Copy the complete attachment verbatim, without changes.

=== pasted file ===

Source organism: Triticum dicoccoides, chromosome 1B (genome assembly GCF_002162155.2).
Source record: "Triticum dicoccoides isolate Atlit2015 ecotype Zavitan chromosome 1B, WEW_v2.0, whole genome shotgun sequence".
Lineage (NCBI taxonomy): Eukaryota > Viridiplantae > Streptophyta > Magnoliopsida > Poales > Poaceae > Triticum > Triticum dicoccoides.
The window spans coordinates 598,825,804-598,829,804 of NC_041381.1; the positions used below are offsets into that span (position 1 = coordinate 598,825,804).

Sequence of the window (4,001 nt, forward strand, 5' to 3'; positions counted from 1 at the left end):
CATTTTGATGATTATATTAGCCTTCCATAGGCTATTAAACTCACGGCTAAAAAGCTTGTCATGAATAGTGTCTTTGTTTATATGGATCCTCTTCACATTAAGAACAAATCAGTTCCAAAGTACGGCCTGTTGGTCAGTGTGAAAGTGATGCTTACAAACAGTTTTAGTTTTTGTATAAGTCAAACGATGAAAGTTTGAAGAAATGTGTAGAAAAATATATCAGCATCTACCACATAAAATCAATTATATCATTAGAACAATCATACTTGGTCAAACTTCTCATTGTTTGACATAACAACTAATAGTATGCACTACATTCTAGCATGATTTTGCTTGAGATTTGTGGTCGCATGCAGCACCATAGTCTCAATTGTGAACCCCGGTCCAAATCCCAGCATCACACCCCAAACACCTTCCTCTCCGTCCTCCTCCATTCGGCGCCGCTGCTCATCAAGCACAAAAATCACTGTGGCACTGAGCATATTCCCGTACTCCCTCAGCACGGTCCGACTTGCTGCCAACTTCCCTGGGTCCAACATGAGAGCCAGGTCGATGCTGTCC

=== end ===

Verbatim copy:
Source organism: Triticum dicoccoides, chromosome 1B (genome assembly GCF_002162155.2).
Source record: "Triticum dicoccoides isolate Atlit2015 ecotype Zavitan chromosome 1B, WEW_v2.0, whole genome shotgun sequence".
Lineage (NCBI taxonomy): Eukaryota > Viridiplantae > Streptophyta > Magnoliopsida > Poales > Poaceae > Triticum > Triticum dicoccoides.
The window spans coordinates 598,825,804-598,829,804 of NC_041381.1; the positions used below are offsets into that span (position 1 = coordinate 598,825,804).

Sequence of the window (4,001 nt, forward strand, 5' to 3'; positions counted from 1 at the left end):
CATTTTGATGATTATATTAGCCTTCCATAGGCTATTAAACTCACGGCTAAAAAGCTTGTCATGAATAGTGTCTTTGTTTATATGGATCCTCTTCACATTAAGAACAAATCAGTTCCAAAGTACGGCCTGTTGGTCAGTGTGAAAGTGATGCTTACAAACAGTTTTAGTTTTTGTATAAGTCAAACGATGAAAGTTTGAAGAAATGTGTAGAAAAATATATCAGCATCTACCACATAAAATCAATTATATCATTAGAACAATCATACTTGGTCAAACTTCTCATTGTTTGACATAACAACTAATAGTATGCACTACATTCTAGCATGATTTTGCTTGAGATTTGTGGTCGCATGCAGCACCATAGTCTCAATTGTGAACCCCGGTCCAAATCCCAGCATCACACCCCAAACACCTTCCTCTCCGTCCTCCTCCATTCGGCGCCGCTGCTCATCAAGCACAAAAATCACTGTGGCACTGAGCATATTCCCGTACTCCCTCAGCACGGTCCGACTTGCTGCCAACTTCCCTGGGTCCAACATGAGAGCCAGGTCGATGCTGTCC